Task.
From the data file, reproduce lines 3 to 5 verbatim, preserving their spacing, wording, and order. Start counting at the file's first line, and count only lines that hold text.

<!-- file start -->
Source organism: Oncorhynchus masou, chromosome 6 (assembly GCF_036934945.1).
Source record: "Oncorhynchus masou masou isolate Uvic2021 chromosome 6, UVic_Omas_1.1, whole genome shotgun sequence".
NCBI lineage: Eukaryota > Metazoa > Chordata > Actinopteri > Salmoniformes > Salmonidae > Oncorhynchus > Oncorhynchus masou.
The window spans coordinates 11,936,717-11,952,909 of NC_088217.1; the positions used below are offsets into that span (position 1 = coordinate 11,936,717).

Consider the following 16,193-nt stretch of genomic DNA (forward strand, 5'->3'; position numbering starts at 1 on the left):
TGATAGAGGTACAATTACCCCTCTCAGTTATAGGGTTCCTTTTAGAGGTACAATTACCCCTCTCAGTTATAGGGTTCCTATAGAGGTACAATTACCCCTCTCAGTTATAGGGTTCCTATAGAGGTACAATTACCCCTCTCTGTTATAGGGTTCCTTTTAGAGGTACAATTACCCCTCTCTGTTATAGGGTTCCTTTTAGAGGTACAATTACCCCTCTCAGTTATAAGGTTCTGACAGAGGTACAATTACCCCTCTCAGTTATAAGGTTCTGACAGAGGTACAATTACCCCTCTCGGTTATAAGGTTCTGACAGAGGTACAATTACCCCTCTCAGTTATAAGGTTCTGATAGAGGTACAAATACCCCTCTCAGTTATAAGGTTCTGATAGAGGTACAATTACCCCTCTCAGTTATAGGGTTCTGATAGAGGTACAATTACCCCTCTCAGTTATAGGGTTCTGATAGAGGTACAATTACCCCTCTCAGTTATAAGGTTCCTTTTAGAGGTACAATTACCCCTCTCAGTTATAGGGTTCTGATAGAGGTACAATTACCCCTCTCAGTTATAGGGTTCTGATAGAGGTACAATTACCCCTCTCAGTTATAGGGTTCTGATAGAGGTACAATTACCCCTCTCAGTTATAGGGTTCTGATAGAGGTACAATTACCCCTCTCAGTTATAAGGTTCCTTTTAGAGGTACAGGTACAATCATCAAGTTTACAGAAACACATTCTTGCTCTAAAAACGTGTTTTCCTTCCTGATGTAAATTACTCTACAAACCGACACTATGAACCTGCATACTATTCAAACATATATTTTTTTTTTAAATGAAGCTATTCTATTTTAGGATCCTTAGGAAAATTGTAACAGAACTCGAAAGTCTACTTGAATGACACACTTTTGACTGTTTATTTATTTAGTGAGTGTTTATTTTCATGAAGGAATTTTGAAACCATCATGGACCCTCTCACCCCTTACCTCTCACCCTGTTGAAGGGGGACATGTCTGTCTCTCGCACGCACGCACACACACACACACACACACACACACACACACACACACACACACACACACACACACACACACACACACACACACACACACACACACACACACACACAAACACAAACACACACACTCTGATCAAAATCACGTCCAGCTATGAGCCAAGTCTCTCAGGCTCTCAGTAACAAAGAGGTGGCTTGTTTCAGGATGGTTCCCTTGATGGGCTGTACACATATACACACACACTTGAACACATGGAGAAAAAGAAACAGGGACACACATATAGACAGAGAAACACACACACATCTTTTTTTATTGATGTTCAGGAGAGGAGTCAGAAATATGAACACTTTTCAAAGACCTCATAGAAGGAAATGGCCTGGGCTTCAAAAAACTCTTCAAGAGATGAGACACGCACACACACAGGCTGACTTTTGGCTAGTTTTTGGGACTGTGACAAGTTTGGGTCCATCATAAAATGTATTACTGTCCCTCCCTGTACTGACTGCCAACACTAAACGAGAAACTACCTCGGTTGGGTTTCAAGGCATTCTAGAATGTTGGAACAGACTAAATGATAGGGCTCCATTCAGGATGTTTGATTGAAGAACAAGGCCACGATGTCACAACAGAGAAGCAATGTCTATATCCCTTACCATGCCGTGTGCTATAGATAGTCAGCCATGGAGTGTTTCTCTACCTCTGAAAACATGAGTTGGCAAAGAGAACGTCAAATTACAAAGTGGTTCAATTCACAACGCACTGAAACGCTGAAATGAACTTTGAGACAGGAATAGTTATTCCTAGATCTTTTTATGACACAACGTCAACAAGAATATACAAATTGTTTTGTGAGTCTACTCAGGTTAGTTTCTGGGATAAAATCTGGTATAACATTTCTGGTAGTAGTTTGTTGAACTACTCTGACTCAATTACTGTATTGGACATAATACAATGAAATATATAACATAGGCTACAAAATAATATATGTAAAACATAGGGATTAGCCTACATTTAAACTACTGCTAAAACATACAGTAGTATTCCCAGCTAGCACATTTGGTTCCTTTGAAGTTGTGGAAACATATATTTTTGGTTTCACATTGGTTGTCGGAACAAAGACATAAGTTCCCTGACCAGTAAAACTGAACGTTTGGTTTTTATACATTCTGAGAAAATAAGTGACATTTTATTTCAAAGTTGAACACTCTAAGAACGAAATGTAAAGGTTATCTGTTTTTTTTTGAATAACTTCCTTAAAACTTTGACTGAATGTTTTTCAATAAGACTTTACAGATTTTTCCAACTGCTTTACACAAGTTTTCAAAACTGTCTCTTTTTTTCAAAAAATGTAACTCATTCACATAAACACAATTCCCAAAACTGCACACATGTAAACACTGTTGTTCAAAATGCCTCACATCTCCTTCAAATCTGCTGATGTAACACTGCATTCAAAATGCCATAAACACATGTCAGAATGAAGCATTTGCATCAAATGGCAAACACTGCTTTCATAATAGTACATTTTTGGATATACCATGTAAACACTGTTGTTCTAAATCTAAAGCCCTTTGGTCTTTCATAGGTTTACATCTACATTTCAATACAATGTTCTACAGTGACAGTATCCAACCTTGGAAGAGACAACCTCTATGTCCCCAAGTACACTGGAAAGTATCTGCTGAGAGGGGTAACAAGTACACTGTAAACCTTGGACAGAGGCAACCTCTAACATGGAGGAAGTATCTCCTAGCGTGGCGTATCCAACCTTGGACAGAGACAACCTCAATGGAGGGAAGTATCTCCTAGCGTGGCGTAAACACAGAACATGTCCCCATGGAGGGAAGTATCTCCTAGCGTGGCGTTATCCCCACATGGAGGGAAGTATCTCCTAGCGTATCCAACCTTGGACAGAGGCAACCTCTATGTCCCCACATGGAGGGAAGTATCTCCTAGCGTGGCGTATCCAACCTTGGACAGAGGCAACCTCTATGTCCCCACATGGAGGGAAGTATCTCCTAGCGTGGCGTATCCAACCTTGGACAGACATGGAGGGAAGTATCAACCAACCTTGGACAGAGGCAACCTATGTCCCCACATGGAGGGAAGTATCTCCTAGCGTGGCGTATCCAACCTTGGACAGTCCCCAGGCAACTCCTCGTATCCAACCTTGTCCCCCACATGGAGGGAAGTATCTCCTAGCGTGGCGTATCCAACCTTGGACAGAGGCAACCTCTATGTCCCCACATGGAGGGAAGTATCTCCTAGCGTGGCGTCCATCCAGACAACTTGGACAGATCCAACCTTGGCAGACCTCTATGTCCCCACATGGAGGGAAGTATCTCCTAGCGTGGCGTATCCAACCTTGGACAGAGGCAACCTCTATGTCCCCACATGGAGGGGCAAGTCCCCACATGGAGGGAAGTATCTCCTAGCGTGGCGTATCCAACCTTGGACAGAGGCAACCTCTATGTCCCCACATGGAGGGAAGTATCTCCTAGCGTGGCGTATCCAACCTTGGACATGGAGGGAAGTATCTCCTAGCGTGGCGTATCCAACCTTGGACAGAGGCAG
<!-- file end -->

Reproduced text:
NCBI lineage: Eukaryota > Metazoa > Chordata > Actinopteri > Salmoniformes > Salmonidae > Oncorhynchus > Oncorhynchus masou.
The window spans coordinates 11,936,717-11,952,909 of NC_088217.1; the positions used below are offsets into that span (position 1 = coordinate 11,936,717).

Consider the following 16,193-nt stretch of genomic DNA (forward strand, 5'->3'; position numbering starts at 1 on the left):